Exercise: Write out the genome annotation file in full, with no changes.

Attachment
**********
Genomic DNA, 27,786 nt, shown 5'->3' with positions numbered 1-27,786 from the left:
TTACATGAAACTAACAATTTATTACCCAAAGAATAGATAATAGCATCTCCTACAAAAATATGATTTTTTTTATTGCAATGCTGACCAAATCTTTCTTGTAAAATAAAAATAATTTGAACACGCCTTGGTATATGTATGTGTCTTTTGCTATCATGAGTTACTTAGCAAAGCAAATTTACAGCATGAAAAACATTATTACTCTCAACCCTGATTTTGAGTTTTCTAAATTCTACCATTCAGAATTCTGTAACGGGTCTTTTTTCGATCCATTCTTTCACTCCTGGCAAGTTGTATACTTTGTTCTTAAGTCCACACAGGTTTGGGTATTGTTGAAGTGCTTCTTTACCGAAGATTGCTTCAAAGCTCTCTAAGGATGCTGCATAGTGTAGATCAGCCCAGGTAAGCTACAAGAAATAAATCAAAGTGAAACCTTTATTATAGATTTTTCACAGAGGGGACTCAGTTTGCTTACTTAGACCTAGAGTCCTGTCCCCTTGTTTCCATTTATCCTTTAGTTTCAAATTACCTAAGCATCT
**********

Genomic DNA, 27,786 nt, shown 5'->3' with positions numbered 1-27,786 from the left:
TTACATGAAACTAACAATTTATTACCCAAAGAATAGATAATAGCATCTCCTACAAAAATATGATTTTTTTTATTGCAATGCTGACCAAATCTTTCTTGTAAAATAAAAATAATTTGAACACGCCTTGGTATATGTATGTGTCTTTTGCTATCATGAGTTACTTAGCAAAGCAAATTTACAGCATGAAAAACATTATTACTCTCAACCCTGATTTTGAGTTTTCTAAATTCTACCATTCAGAATTCTGTAACGGGTCTTTTTTCGATCCATTCTTTCACTCCTGGCAAGTTGTATACTTTGTTCTTAAGTCCACACAGGTTTGGGTATTGTTGAAGTGCTTCTTTACCGAAGATTGCTTCAAAGCTCTCTAAGGATGCTGCATAGTGTAGATCAGCCCAGGTAAGCTACAAGAAATAAATCAAAGTGAAACCTTTATTATAGATTTTTCACAGAGGGGACTCAGTTTGCTTACTTAGACCTAGAGTCCTGTCCCCTTGTTTCCATTTATCCTTTAGTTTCAAATTACCTAAGCATCT